Kenai Peninsula


Jutting south 150 miles from the southern coast of Alaska, the Kenai Peninsula – derived from Kenayskaya, the Russian name for Cook Inlet — is separated from the mainland on the west by Cook Inlet, and on the east by Prince William Sound. Athabaskan and Alutiiq Native groups have lived on the peninsula for thousands of years.

The glacier-covered 7,000′ high Kenai Mountains run down the southeast spine of the peninsula along the coast of the Gulf of Alaska. Kenai Peninsula’s two principal towns are Seward, located on the east coast on the Gulf of Alaska, while Homer, situated on Kachemak Bay, lies along Cook Inlet on the peninsula’s west side.

As the glaciers recede on the Kenai Mountains, various stages of gradual re-growth of these denuded mountains provide classic views of very gradual stages of faint green.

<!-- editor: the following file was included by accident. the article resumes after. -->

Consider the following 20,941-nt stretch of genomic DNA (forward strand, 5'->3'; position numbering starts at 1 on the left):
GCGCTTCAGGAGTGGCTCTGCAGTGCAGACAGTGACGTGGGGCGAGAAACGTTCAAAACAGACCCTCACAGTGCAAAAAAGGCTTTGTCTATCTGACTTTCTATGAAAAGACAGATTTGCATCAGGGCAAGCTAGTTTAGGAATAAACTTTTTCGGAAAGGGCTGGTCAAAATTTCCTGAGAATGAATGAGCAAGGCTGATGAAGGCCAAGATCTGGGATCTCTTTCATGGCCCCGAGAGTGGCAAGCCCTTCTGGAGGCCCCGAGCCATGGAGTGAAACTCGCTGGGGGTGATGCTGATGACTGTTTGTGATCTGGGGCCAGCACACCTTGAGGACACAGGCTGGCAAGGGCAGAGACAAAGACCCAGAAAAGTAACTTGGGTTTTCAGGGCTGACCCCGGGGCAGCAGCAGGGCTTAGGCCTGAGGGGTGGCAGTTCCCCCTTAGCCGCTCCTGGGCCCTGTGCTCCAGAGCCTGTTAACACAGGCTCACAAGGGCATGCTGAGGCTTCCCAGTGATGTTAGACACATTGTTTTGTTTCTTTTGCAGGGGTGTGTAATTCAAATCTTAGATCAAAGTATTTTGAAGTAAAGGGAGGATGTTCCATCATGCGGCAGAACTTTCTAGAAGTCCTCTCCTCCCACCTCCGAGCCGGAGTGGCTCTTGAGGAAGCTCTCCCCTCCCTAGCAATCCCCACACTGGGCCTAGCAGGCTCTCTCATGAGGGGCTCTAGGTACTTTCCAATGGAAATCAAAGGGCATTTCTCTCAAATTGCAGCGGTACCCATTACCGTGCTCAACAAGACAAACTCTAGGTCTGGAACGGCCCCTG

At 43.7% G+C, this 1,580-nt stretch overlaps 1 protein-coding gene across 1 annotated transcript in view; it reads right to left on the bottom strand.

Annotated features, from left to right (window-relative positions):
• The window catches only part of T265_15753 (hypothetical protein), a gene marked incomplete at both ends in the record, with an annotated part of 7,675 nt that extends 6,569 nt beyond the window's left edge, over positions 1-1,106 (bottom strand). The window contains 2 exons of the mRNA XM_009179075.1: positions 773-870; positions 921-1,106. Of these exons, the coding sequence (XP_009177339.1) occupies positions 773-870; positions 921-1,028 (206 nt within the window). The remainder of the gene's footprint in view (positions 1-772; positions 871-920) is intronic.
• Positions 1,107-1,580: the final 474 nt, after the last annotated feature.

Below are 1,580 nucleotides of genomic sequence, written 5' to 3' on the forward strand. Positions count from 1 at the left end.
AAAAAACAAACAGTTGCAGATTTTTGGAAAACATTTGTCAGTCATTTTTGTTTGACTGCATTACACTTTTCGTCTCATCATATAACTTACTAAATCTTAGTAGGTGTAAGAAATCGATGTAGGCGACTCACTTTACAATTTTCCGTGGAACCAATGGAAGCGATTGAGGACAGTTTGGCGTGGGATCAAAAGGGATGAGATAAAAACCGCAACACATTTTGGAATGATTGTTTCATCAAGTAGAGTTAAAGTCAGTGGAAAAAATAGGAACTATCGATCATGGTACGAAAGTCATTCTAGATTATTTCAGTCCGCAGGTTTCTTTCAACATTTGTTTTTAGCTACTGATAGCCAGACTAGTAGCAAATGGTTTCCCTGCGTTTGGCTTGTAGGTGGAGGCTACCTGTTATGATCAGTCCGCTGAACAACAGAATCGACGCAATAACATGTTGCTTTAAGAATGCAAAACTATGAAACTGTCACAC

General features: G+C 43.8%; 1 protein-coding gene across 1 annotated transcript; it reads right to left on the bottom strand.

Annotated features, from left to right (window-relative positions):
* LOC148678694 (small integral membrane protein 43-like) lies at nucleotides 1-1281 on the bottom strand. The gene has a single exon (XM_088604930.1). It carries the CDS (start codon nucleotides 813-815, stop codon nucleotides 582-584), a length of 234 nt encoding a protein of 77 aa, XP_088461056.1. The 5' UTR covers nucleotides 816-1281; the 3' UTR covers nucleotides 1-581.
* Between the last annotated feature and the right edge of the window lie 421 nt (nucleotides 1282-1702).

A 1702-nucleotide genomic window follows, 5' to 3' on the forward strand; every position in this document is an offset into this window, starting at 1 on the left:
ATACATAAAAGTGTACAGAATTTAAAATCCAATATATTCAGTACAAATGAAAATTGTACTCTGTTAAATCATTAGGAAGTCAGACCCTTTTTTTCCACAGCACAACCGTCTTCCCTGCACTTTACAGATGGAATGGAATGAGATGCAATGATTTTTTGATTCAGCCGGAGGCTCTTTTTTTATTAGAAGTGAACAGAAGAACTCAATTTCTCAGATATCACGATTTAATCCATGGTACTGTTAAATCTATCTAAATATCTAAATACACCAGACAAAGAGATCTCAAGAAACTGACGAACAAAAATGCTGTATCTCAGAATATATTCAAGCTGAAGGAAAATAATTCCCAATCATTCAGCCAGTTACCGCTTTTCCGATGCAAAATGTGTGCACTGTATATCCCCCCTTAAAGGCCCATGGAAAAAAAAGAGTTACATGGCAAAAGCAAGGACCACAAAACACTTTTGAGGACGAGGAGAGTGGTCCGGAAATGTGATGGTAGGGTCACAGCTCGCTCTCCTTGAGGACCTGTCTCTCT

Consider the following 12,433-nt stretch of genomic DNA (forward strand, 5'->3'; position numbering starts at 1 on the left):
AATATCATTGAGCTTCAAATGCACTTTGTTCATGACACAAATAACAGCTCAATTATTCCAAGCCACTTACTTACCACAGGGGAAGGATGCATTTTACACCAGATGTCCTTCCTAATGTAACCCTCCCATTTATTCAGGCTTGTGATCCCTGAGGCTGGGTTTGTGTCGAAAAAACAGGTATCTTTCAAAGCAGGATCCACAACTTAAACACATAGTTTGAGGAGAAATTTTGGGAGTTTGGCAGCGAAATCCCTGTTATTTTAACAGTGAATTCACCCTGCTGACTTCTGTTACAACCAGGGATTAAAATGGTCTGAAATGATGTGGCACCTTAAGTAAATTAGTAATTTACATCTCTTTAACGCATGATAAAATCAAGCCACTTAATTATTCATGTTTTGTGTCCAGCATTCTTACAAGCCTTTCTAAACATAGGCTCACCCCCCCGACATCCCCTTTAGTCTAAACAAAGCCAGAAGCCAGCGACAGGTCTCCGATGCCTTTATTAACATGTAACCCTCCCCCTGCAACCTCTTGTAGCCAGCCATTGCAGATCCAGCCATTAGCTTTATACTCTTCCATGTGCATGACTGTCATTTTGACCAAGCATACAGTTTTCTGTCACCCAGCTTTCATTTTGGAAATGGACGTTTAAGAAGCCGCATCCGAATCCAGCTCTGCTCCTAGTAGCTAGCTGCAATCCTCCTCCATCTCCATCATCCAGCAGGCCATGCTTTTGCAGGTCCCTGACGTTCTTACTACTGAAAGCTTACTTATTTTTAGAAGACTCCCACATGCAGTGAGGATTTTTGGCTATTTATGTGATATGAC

After two days of completely socked-in weather in and around Seward, we drove back north, then west across the peninsula, where the weather broke for about a half day, as we headed south allowing visibility along Cook Inlet, Kachemak Bay, and the town of Homer.

With the weather forecasts now calling for continuous clouds for at least another week, we departed Homer and headed back to Anchorage and boarded a return flight to New Mexico a week early.

Turnagain Arm<br>Kenai Peninsula - 2011 Exit Glacier<br>Kenai Peninsula - 2011 Denuded Hills<br>Kenai Peninsula - 2011 First Sign of Rebirth<br>Kenai Peninsula - 2011 West Across Cooks Inlet<br>Kenai Peninsula - 2011 South Across Kachemak Bay<br>Kenai Peninsula - 2011